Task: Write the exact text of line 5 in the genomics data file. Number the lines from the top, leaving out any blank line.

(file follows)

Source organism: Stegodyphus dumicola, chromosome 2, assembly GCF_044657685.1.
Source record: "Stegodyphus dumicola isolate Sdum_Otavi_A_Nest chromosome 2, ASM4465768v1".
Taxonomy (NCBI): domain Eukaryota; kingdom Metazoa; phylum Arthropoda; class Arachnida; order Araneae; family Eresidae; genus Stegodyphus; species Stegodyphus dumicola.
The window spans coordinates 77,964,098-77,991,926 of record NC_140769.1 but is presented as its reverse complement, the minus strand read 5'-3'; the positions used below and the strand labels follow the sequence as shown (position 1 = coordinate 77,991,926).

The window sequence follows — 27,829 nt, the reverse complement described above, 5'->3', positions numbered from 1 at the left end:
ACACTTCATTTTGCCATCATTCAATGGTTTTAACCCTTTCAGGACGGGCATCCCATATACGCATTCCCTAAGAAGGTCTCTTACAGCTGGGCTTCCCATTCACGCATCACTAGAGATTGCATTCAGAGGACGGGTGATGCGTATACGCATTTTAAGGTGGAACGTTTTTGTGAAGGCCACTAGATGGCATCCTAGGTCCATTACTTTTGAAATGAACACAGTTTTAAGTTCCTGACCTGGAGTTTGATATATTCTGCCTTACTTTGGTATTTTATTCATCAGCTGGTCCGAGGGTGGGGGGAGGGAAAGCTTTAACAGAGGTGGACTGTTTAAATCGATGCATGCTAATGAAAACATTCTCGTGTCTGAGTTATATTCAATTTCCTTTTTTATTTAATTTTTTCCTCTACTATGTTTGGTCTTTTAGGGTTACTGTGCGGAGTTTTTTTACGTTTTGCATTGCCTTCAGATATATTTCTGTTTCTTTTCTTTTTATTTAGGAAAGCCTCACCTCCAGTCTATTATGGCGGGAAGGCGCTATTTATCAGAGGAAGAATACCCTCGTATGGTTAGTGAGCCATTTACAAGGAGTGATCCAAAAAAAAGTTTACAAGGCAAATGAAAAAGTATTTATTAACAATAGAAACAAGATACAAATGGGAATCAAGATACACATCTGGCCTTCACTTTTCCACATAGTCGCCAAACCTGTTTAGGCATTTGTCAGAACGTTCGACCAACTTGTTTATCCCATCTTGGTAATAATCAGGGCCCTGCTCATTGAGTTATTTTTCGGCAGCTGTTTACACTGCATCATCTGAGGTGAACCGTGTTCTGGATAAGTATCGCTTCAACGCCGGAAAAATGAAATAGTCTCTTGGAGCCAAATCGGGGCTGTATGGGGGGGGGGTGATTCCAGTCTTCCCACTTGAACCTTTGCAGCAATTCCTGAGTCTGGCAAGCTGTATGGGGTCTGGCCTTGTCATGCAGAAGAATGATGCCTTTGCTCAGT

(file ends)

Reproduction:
The window sequence follows — 27,829 nt, the reverse complement described above, 5'->3', positions numbered from 1 at the left end: